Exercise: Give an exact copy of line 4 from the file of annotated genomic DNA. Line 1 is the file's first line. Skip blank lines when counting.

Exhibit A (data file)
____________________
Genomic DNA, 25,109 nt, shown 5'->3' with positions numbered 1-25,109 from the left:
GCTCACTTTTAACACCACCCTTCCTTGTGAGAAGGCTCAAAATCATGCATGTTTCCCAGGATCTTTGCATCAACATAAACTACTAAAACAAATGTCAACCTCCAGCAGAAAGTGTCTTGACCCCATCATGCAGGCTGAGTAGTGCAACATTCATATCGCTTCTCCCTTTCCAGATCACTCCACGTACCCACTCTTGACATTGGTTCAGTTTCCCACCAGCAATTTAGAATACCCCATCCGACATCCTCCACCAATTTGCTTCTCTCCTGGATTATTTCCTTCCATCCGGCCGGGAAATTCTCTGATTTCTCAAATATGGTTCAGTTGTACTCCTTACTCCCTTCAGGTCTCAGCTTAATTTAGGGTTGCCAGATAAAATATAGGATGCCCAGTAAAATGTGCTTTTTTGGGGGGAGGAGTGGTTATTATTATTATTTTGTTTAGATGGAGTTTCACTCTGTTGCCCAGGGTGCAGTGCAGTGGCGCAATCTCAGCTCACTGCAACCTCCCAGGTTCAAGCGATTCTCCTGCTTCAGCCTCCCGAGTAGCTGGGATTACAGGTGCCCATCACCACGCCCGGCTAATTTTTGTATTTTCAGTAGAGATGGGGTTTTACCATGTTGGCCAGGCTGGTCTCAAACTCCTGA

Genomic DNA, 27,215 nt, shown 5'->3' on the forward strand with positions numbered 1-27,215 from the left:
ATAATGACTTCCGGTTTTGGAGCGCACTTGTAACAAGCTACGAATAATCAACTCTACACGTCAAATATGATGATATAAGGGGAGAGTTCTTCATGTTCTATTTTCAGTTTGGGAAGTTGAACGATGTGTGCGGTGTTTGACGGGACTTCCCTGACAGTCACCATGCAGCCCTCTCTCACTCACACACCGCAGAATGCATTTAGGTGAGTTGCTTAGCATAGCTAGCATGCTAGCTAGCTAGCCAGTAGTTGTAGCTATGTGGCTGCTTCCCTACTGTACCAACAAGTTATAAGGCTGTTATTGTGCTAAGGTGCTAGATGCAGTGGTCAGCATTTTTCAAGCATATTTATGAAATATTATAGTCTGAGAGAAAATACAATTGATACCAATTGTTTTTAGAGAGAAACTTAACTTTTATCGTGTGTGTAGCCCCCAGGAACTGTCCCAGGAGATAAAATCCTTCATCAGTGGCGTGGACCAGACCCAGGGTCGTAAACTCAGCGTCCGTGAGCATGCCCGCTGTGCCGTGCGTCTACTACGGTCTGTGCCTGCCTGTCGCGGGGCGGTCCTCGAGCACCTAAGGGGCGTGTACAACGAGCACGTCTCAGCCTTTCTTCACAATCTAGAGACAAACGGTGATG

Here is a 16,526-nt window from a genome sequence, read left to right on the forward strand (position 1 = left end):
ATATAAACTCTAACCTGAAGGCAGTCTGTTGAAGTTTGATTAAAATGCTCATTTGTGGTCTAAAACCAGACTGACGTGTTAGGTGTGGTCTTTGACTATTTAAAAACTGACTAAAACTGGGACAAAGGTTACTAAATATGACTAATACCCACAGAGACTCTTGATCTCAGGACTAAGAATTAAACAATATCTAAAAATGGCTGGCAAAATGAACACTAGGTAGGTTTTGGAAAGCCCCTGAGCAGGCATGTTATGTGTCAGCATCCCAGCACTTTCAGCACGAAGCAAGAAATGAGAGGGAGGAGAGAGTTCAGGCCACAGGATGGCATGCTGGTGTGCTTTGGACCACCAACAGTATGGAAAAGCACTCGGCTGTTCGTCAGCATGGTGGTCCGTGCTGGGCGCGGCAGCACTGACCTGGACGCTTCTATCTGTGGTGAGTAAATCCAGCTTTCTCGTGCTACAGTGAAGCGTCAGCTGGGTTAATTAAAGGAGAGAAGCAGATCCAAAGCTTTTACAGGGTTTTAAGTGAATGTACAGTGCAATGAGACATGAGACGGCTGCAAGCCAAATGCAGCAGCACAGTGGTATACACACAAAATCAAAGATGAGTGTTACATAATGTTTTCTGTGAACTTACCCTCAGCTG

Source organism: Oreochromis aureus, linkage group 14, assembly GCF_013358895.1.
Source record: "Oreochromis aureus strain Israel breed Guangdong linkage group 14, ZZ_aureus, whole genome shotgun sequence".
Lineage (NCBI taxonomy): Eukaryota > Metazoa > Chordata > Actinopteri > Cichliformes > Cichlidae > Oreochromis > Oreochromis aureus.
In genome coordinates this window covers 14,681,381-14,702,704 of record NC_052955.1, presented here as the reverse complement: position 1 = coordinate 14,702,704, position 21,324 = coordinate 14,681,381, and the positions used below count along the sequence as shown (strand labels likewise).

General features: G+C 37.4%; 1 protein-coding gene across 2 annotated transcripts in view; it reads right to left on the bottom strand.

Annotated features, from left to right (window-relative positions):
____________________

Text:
ATAATGACTTCCGGTTTTGGAGCGCACTTGTAACAAGCTACGAATAATCAACTCTACACGTCAAATATGATGATATAAGGGGAGAGTTCTTCATGTTCTATTTTCAGTTTGGGAAGTTGAACGATGTGTGCGGTGTTTGACGGGACTTCCCTGACAGTCACCATGCAGCCCTCTCTCACTCACACACCGCAGAATGCATTTAGGTGAGTTGCTTAGCATAGCTAGCATGCTAGCTAGCTAGCCAGTAGTTGTAGCTATGTGGCTGCTTCCCTACTGTACCAACAAGTTATAAGGCTGTTATTGTGCTAAGGTGCTAGATGCAGTGGTCAGCATTTTTCAAGCATATTTATGAAATATTATAGTCTGAGAGAAAATACAATTGATACCAATTGTTTTTAGAGAGAAACTTAACTTTTATCGTGTGTGTAGCCCCCAGGAACTGTCCCAGGAGATAAAATCCTTCATCAGTGGCGTGGACCAGACCCAGGGTCGTAAACTCAGCGTCCGTGAGCATGCCCGCTGTGCCGTGCGTCTACTACGGTCTGTGCCTGCCTGTCGCGGGGCGGTCCTCGAGCACCTAAGGGGCGTGTACAACGAGCACGTCTCAGCCTTTCTTCACAATCTAGAGACAAACGGTGATG